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The annual HSMAI Digital Marketing Strategy Conference was held in New York, NY on February 17, 2016. 

For those of you who attended, or did not attend the conference, my presentation, “Distribution Parity: Where Do We Go From Here?”, is available below. It features an update on recent worldwide parity developments (through December 2015) as well as some practical distribution contracting recommendations.

Distribution Parity

 

 

 

 

 

 

Free to contact me if you have any questions.

This year's HSMAI Lodging Chief Digital Officer Executive Roundtable was held on December 8, 2015 at Washington, D.C.

For those of you who attended, or did not attend the Roundtable, my presentation, "Distribution Parity: Where Do We Go From Here?", is available below. It features an overview of recent worldwide parity developments in the online distribution world.

Feel free to contact me if you have any questions.

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The United Kingdom's Office of Fair Trading (OFT) issued a Statement of Objections this Tuesday alleging that industry giants Booking.com B.V., Expedia, Inc. and InterContinental Hotels Group violated the UK’s Competition Act of 1998. The Statement of Objections will not be made public, but from OFT’s comments, it’s rate parity and best rate guarantees that are causing the trouble.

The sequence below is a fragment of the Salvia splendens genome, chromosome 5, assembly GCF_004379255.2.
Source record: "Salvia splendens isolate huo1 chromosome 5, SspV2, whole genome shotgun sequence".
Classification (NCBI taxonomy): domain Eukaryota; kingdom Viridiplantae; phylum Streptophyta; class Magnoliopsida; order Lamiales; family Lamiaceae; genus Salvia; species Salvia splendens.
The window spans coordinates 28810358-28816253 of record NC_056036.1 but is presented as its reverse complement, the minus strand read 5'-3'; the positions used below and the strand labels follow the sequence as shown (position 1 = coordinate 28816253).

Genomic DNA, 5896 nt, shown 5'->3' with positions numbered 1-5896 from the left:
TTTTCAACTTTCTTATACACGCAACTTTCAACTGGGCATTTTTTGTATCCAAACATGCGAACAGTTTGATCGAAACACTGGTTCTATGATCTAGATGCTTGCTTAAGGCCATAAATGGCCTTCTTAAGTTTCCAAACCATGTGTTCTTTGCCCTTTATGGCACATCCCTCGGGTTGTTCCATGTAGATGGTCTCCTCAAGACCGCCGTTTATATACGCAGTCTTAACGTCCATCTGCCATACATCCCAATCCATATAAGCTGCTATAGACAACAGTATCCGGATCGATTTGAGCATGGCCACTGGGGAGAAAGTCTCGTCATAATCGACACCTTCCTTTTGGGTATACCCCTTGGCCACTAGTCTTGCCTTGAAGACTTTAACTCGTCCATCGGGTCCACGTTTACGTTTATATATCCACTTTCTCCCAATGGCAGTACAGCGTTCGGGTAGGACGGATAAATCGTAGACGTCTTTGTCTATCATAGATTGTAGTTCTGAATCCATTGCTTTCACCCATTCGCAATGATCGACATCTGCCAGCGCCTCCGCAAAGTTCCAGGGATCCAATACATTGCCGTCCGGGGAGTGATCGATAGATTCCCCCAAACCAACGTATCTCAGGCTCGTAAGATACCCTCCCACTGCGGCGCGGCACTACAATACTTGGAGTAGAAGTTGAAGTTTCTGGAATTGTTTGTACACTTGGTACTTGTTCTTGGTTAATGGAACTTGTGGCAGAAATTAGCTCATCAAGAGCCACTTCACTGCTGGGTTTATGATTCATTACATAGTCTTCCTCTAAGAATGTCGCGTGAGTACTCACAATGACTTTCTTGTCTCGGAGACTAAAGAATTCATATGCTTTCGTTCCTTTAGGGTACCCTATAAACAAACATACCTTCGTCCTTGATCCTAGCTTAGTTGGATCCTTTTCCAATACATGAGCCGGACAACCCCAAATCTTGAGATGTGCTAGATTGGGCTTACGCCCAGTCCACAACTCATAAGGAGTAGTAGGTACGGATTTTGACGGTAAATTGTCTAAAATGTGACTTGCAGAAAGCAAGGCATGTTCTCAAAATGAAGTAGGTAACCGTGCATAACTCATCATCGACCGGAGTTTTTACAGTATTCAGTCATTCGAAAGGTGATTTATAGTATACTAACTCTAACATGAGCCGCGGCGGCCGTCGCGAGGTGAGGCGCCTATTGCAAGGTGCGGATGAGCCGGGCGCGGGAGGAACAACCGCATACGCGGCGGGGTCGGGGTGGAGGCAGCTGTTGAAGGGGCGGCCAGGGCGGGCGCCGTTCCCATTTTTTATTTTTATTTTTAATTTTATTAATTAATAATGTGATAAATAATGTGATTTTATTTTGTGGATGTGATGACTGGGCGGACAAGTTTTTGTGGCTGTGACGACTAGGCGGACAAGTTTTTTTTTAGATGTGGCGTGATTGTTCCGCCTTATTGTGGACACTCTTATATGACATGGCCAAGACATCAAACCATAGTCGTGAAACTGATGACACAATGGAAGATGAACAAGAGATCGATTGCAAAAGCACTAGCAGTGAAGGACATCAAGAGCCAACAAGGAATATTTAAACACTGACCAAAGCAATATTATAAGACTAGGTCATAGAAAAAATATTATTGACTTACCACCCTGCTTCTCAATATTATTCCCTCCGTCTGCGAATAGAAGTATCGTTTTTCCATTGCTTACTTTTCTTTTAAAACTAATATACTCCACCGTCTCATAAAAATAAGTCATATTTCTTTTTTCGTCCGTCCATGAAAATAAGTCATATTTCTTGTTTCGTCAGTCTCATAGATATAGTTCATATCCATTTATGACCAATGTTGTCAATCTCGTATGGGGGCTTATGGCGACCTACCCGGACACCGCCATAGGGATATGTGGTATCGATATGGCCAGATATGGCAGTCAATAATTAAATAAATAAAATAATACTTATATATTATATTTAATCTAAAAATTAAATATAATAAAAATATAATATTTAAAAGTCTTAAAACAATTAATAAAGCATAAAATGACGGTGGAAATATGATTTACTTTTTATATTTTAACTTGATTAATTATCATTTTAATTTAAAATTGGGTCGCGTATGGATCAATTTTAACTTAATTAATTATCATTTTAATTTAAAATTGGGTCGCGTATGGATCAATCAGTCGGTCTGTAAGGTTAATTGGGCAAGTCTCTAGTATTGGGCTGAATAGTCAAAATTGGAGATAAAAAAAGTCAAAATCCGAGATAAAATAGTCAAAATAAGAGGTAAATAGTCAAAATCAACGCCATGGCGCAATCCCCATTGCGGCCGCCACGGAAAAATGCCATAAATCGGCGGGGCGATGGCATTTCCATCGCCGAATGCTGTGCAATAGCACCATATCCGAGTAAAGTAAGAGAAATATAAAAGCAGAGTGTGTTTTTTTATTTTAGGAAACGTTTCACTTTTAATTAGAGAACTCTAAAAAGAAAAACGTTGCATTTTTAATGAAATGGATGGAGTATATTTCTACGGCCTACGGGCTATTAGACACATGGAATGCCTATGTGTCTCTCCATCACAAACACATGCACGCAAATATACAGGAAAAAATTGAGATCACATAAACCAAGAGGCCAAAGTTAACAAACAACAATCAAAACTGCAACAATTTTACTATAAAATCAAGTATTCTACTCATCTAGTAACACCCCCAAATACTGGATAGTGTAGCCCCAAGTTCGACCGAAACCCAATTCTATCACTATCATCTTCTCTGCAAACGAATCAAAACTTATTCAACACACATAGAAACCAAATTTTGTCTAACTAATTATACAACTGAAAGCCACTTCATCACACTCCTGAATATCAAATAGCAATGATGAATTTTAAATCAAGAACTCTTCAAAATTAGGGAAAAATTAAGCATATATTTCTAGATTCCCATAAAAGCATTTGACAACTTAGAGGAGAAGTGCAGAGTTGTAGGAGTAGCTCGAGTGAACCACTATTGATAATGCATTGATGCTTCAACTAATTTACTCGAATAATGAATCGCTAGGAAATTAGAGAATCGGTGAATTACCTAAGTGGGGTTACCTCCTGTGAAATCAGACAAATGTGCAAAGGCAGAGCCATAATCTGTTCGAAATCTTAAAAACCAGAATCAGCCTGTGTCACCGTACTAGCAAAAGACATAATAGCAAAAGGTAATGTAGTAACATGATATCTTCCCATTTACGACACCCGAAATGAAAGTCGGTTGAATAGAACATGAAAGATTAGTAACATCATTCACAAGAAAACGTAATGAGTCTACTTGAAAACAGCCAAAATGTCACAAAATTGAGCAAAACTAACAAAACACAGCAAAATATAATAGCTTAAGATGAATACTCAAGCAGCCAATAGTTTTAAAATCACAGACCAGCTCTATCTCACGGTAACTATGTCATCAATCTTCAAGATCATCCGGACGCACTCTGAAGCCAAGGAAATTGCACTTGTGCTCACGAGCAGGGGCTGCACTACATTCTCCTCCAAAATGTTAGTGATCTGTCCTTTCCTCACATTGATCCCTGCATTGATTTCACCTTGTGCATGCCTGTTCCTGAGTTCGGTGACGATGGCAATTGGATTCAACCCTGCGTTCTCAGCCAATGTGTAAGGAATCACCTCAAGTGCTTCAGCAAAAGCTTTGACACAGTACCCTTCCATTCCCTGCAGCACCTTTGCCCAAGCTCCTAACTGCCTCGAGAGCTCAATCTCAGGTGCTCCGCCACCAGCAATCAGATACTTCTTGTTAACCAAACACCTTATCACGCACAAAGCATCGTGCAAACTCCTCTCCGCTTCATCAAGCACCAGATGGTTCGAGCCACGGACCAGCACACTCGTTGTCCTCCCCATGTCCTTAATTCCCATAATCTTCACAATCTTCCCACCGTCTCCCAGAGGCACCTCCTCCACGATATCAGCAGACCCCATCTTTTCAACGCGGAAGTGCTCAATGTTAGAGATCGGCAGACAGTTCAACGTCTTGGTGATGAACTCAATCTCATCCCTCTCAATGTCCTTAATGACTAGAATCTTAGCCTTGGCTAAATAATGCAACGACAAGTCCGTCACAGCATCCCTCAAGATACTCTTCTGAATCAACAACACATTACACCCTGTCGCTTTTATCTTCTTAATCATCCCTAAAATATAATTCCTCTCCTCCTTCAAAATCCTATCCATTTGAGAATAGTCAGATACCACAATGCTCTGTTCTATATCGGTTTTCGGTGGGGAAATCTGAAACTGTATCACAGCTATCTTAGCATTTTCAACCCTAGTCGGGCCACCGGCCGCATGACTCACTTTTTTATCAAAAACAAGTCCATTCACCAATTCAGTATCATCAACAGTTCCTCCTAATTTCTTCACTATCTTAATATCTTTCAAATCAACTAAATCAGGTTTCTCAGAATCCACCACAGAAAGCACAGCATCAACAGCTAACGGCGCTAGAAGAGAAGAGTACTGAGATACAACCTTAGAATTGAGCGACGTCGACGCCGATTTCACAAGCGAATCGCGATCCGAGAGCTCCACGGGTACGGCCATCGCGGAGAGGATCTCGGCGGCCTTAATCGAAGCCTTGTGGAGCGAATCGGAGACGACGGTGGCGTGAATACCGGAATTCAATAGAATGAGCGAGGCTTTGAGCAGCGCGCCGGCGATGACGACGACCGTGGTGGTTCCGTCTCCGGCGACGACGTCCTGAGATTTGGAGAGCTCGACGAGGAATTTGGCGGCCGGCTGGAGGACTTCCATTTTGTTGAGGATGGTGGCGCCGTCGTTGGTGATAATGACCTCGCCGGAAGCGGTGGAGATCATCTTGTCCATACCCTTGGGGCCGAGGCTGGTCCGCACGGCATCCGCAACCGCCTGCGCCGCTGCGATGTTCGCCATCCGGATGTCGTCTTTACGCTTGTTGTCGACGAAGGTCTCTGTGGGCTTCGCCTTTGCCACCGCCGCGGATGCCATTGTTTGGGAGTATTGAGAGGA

Requiring on-line travel agents (OTAs) to honor a hotel supplier’s best rate guarantee (at retail) and requiring hoteliers to provide inventory to distributors at the same price across all distribution channels are as close to universal practice in this industry as I have seen. And now, OFT appears to consider them by a less salubrious name: price-fixing.   However, the Statement of Objections is not “the final word." It is a sort of pre-trial opinion in which OFT provides official notice of a “proposed infringement [of the Competition Act 1998] decision” and the parties to the dispute may make written and oral arguments to be considered before final decision is rendered. 

OFT’s statement was issued at the end of an investigation begun in 2010 after a complaint was made by Skoosh, a small British OTA. Skoosh contacted OFT after Skoosh’s own hotel suppliers demanded that Skoosh raise its retail rates to a certain figure (among other allegations). The hoteliers, of course, were apparently acting to meet pressure applied by Booking and Expedia not to violate what was almost certainly a contractually required rate parity obligation of some sort. In effect, Skoosh raised concerns with OFT that rate parity and best rate guarantees operate together to artificially fix prices in the marketplace and therefore act as a barrier to competition, particularly for new or smaller players, like Skoosh, who might be willing to undersell the larger OTAs to grow its business.

If OFT formally issues a finding of an infringement, despite its jurisdiction being limited to the UK, the finding will cause--at a minimum--a shift in the way a significant majority of the hospitality industry conducts its distribution business, as well as the amount of competition in the marketplace. The Internet, after all, is international. So please stay tuned!